Apr 11 2014

Revolving Door: Brett Brown’s Troupe of Untried Talent

Employee turnover can be discouraging in any work place; an endless stream of fresh faces met with swift exits emits an air of continued job insecurity, and dampens the collective morale. But what happens when that work place is a professional basketball team, and those fresh faces are athletes trying to earn their first full-time gigs in the NBA? In Philadelphia, we’re about to find out.

Following the addition of Springfield Armor guard Adonis Thomas this past Tuesday, the Sixers’ total number of players who have appeared on the 2014 regular season roster rose to 28. “That’s a great stat,” chuckled veteran forward Thaddeus Young in the locker room, prior to Wednesday’s honest 125-114 defeat in Toronto.

It’s a mark that narrowly eclipses the previous league record of 27 (held by the 2010 Washington Wizards), and one that consists of seven rookies, and no fewer than six of the NBA’s unprecedented 46 D-League call-ups this season.

“I think that [all those numbers that you just said] is true, in regards to a revolving type of door,” said rookie coach Brett Brown. “But it was always going to be part of our plan when we were trying to identify people and try to pick a few that can continue on with us.”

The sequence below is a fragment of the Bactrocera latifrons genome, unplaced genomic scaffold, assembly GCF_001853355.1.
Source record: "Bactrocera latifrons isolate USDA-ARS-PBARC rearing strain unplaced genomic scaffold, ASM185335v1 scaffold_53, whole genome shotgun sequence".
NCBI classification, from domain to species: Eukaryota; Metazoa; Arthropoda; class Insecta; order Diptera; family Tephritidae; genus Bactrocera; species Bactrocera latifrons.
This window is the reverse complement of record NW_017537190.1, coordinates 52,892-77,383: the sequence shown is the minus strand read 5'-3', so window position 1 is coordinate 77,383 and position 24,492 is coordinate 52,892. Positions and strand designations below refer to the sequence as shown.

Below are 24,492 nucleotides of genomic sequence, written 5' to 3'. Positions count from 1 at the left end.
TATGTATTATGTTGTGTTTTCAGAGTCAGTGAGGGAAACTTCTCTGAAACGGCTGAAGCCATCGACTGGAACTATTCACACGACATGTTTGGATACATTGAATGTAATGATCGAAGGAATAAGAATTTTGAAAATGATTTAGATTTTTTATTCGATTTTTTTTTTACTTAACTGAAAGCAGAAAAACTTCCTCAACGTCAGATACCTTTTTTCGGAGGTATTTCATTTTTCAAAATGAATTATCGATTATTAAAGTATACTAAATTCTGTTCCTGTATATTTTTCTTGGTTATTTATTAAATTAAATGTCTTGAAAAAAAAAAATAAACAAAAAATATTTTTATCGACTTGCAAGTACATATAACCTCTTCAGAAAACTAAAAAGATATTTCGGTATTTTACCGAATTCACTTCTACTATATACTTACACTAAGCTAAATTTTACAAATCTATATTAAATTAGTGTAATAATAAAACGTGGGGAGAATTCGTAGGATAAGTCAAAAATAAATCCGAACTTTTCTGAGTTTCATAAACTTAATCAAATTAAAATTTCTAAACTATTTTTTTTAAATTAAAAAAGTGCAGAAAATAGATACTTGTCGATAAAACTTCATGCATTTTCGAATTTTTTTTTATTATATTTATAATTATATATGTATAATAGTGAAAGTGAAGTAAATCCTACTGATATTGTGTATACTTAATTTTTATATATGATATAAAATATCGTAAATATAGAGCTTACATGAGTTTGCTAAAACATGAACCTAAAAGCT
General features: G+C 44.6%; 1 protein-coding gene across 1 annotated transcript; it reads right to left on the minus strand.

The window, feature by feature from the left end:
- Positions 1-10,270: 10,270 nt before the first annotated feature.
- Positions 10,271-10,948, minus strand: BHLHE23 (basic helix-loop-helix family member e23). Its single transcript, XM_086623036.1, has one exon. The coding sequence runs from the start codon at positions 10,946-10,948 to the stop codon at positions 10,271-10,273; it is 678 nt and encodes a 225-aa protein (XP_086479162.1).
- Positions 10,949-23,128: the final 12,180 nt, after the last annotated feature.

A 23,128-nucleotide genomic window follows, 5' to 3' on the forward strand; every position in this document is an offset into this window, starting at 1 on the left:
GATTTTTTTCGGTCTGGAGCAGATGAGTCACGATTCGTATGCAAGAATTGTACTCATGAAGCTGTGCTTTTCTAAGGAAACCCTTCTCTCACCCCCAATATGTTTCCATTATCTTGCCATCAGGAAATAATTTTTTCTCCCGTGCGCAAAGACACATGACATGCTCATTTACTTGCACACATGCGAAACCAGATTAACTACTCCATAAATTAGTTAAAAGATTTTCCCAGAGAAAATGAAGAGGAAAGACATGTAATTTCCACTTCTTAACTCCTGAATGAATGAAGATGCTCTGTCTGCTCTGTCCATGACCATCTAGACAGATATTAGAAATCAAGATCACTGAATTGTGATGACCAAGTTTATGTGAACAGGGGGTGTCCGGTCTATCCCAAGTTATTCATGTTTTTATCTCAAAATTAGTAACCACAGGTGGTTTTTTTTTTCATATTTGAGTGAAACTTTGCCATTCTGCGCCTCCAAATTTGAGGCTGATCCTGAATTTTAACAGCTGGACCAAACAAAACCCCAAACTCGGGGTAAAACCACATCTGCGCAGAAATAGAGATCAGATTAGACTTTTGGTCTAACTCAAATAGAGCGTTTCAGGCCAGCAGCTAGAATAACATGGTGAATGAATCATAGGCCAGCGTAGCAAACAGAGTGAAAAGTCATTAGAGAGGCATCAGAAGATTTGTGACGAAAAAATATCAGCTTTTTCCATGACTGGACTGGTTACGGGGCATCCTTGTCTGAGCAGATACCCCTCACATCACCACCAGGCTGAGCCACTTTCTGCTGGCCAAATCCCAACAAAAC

Philadelphia has the fourth-youngest team in NBA history with an average age of 23.7 years. What stands out (among the grouping of NBA’s most youthful lineups) is Philly’s tally of five undrafted players, including two starters — Hollis Thompson and Henry Sims — who played 31 minutes (each) in the loss at the Air Canada Centre. The duo is symbolic of the franchise’s preference towards the unknown rather than established mediocrity.

Image courtesy of RealGM.com

Image courtesy of RealGM.com

This roster wasn’t designed to win regular season games; it was designed to preserve cap space and lose enough games to position the team for a top pick in the 2014 draft. But can any real value — ping-pong balls aside — be extracted from this throwaway season? Sims, averaging 12 points and seven rebounds, could develop into a steady backup big man, or Wroten becomes an explosive (and efficient) bench scorer. Time will tell.

For now — in spite of the system¬†incentivizing teams to lottery-bound teams to check out in the spring¬† — rookie coach Brett Brown and his group of misfits are still doing what they can to win games. The veterans are playing hard, and the D-Leaguers are playing as if their jobs are on the line. The results are beginning to show. The Sixers have won twice since the 26-game losing streak and played competitively against three playoff-bound teams in the Hawks, Nets, and Raptors. Without Turner and Hawes, they’re playing arguably their best basketball since the four-game winning streak in January. These recent trends bode well for a coach trying to establish a winning culture amid a losing season.

“I think [Brown has] done a great job of putting certain pieces together and putting structures together where we can at least have a chance to win,” Young said.

As for Brown’s take on his band of mismatching parts?

“I look back at this group with tremendous [sort of] fondness and affection and respect because we’ve taken hits, and here they are,” he said before the team’s eventual 125-114 loss to the Raptors. “They’re not gonna roll over, they’ll play hard [tonight] again.”